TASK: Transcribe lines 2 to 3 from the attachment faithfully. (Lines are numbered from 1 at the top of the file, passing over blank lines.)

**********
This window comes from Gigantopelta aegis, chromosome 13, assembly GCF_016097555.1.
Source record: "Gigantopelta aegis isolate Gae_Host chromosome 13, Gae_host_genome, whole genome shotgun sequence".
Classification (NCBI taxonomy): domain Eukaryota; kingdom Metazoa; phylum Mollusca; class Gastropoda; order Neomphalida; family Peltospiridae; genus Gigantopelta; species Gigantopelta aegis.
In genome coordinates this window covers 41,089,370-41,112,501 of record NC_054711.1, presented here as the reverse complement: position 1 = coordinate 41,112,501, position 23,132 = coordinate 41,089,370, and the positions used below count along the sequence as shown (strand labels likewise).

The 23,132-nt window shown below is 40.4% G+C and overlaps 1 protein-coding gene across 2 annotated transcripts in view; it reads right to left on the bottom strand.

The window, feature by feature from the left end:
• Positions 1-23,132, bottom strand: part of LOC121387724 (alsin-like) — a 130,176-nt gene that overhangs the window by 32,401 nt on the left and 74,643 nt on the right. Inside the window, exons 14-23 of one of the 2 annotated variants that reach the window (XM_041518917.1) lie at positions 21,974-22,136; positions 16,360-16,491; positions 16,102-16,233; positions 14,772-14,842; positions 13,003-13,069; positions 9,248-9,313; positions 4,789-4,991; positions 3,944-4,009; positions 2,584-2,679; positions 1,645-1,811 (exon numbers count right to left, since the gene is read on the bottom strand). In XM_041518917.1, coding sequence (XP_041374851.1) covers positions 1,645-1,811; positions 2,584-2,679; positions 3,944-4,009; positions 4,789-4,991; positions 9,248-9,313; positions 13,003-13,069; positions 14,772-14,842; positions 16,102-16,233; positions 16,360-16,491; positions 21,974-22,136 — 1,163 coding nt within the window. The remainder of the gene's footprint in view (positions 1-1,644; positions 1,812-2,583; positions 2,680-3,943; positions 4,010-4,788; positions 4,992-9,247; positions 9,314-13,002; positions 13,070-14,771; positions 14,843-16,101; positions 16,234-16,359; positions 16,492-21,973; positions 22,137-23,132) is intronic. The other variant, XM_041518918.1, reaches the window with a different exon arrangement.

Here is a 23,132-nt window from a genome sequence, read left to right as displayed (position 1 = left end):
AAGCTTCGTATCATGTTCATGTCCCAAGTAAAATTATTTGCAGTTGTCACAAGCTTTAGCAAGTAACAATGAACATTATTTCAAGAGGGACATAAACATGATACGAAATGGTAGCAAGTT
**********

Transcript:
Source record: "Gigantopelta aegis isolate Gae_Host chromosome 13, Gae_host_genome, whole genome shotgun sequence".
Classification (NCBI taxonomy): domain Eukaryota; kingdom Metazoa; phylum Mollusca; class Gastropoda; order Neomphalida; family Peltospiridae; genus Gigantopelta; species Gigantopelta aegis.